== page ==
27 Mar Support for Brics development bank
A development bank run through Brics, for its small and medium enterprise sector, has been supported by various economists and national financial institutions.
Economists from Brics countries have thrown their weight behind the establishment of a Brics development bank, saying it will help to improve the social and economic status of developing countries.
If established, the bank is most likely to finance infrastructure and sustainable development projects in Brics members and other developing countries. Together the Brics countries (Brazil, Russia, India, China and South Africa) account for 25 percent of global gross domestic product (GDP) and 40 percent of the world’s population.
Key among the benefits of such a bank would be providing smart finance to local small and medium enterprises, which played a vital role in creating employment in developing countries, said the economists, who were meeting at the fifth Brics summit, being held at the Durban International Convention Centre from 26 to 27 March.
Their discussion was held during a business session entitled “Finance for economic development” moderated by the Industrial Development Corporation’s chief executive, Geoffrey Qhena. It took place on the first day of the summit.
Qhena said the SME sector was a key driver of economic development. It contributed 36 percent to South Africa’s GDP and employed 75 percent of the country’s workforce. In China, the sector was a huge employer, with 40 million people working in it. It also sustained 3.5 million people in Brazil.
Lili Wang, a senior executive in the Industrial and Commercial Bank of China (ICBC), said she felt the Brics development bank would improve financing for SMEs, a sector which contributed 75 percent to the total employment figures in her country.
At present, SMEs found it difficult to access finance because of a number of factors, she said. Chief among these were their lack of adequate corporate governance and management. She also said commercial banks were “inadequate” to support SMEs but that the government had made some strides, especially in providing management training.
The China Development Bank had worked to make sure SMEs in China and abroad – particularly in Africa – got the necessary finance to execute projects. Of particular note, the bank was partnering with the IDC through its China-Africa Development Fund to co-fund infrastructure development projects.
The Brics development bank would be a welcome move for some projects that the National Empowerment Fund (NEF) and the IDC had “put together”, said Philisiwe Mthethwa, the chief executive of the NEF, a government agency set up to provide capital to promote and facilitate black economic empowerment.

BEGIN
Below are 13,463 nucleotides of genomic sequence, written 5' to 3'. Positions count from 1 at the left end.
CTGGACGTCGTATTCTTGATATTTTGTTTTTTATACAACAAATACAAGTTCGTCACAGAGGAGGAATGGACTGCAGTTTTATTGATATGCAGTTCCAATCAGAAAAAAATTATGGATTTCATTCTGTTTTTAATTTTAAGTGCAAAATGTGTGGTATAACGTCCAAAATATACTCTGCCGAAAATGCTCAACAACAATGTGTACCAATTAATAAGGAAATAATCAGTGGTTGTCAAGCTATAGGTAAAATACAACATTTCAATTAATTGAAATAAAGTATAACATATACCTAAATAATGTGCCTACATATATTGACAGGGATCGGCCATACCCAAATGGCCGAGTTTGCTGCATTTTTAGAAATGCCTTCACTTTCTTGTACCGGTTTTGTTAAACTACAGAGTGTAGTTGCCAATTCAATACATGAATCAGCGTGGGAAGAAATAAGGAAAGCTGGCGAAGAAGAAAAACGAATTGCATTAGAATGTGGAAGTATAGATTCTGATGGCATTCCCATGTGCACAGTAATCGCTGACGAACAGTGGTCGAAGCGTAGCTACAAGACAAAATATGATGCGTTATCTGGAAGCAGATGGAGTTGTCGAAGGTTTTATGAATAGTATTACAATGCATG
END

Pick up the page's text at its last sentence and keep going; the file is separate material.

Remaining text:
She said the agency had put together “lucrative opportunities” that Brics partners could tap into, in the form of multi-billion rand projects and funds. These included a R33-billion strategic projects fund set up to “increase black-owned businesses from infant stage”.
Mthethwa said it would be ideal for local black-owned companies, especially in target sectors like tourism and agro businesses, to partner with Brics countries.
“Thirty transactions are close to financial closure and hopefully when they are completed these companies will provide 150 000 to 200 000 decent jobs.”
Projects in the pipeline included:
- A R1.6-billion rare metals industries project expected to create 250 jobs;
- The R1.6-billion Busa Med, a medical infrastructure project expected to create 1 200 jobs; and,
- The US$97-million (R900-million) Link Africa broadband fibre network project expected to create 200 jobs.
In addition, the IDC had about R53-billion worth of deals under consideration. Some deals had been concluded recently, including the R3.7-billion Scaw Metals project.
The IDC was busy modernising the company with additional investors being sought in the near future, said Mthethwa.
Other transactions in the pipeline included the FibreCo project, a R2.4-billion joint venture between CellC, Convergence Partners and Dimension Data; and the R2-billion bio ethanol project earmarked for Eastern Cape. Some of these would hopefully be financed through the new Brics development bank, she added.
Sim Tshabalala, the chief executive of Standard Bank, put in a sobering word. He said the road ahead was long if African financial institutions wanted to be competitive and smart in providing finance, especially to SMEs. “African financial institutions are non-existent.
It is necessary to build the financial infrastructure first because most individuals in developing countries, SMEs included, do not have bank accounts,” he said.
“The challenge is what we have to do for these people to be included in the financial system.” The best way forward was for financial institutions to have increased competition, be innovative in their business dealings and deal with issues of demand and supply, said Tshabalala.